Authors: Joshua Mullenite*, Wagner College
Topics: Cultural Geography, Geographic Theory
Keywords: anarchism, anthropology, theory
Session Type: Paper
Start / End Time: 3:05 PM / 4:45 PM
Room: Cleveland 2, Marriott, Mezzanine Level
Presentation File: No File Uploaded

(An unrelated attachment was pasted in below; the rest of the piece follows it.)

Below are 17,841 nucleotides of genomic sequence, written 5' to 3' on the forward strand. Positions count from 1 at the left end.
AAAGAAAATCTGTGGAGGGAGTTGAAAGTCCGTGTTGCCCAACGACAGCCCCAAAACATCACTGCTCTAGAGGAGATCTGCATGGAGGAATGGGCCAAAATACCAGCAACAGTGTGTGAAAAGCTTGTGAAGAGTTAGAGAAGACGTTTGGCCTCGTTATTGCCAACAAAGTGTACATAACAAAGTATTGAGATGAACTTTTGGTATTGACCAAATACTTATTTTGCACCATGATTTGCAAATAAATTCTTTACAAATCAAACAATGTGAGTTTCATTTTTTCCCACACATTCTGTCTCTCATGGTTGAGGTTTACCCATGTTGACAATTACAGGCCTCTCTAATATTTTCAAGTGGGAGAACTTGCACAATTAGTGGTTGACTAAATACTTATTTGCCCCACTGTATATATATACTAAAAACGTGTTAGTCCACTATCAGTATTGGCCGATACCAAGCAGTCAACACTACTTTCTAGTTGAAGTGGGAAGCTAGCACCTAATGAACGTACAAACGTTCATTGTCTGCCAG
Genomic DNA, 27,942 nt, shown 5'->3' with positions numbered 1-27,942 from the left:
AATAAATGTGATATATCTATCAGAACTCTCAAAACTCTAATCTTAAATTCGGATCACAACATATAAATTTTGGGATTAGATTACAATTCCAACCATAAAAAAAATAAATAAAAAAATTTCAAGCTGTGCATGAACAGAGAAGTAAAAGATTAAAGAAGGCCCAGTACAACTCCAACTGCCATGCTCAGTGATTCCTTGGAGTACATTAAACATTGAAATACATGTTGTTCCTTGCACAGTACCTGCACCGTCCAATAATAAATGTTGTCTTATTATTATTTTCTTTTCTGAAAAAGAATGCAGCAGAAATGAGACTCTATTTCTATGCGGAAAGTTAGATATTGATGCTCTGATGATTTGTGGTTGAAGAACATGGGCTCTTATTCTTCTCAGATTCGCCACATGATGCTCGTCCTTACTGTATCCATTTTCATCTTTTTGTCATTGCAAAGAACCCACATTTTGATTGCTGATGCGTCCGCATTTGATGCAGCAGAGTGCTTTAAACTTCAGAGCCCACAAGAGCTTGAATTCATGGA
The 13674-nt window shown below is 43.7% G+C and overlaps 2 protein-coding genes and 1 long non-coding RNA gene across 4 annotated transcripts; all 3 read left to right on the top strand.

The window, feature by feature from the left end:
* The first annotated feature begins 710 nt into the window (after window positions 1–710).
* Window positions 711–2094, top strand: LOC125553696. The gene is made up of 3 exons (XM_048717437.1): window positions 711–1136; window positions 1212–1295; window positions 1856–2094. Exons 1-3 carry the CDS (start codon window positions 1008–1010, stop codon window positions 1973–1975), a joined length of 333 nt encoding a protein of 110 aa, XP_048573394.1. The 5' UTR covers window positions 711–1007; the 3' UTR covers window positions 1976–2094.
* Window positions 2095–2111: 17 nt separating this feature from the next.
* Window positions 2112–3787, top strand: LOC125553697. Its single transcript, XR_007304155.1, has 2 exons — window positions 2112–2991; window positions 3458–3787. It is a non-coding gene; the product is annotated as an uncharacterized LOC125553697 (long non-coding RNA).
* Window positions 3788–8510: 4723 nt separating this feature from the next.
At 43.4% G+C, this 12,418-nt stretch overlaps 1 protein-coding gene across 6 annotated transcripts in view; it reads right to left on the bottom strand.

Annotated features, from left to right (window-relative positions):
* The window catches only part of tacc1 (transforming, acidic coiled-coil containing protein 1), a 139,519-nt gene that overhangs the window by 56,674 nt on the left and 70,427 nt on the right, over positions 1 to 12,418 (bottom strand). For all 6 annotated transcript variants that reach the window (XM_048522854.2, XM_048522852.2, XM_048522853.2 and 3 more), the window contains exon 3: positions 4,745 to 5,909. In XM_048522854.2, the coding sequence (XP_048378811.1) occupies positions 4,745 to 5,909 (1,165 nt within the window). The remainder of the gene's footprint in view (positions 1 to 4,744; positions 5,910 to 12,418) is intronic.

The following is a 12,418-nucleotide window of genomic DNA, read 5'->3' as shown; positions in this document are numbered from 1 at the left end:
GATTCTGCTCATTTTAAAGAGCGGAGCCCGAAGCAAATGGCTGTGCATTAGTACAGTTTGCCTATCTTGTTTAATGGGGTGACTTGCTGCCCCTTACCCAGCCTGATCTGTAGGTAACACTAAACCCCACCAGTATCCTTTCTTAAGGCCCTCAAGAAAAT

Anarchist anthropology has historically seen its interest wax and wane. The establishment and growth of Occupy Wall Street in the early-2010s saw a significant growth interest in the relationship between the political movement and the discipline but this has largely not been sustained. Likewise, with a few notable exceptions, engagement largely centered around anthropologies of anarchism (pre-state and stateless people’s, anarchist groups, etc.) rather than the incorporation of anarchist theory into existing anthropological analyses. In this paper, I draw on the growth of anarchist geography to argue that anthropology might benefit from a similar sustained engagement with anarchist theory. In particular, I focus on the ways in which anarchist theory has been operationalized in and blended with existing modes of geographic theory to present novel approaches to common questions in geographical scholarship. Through this critical engagement with anarchist geographical thought, I argue that anarchism offers anthropology a means for understanding the operations of power at play from, within, and beyond the state in human relations. In this way, anarchist thought complements in unique ways other recent theoretical advances in anthropology. By taking lessons from human geography, I also argue that anarchism provides fertile ground for the further collaboration between these two disciplines.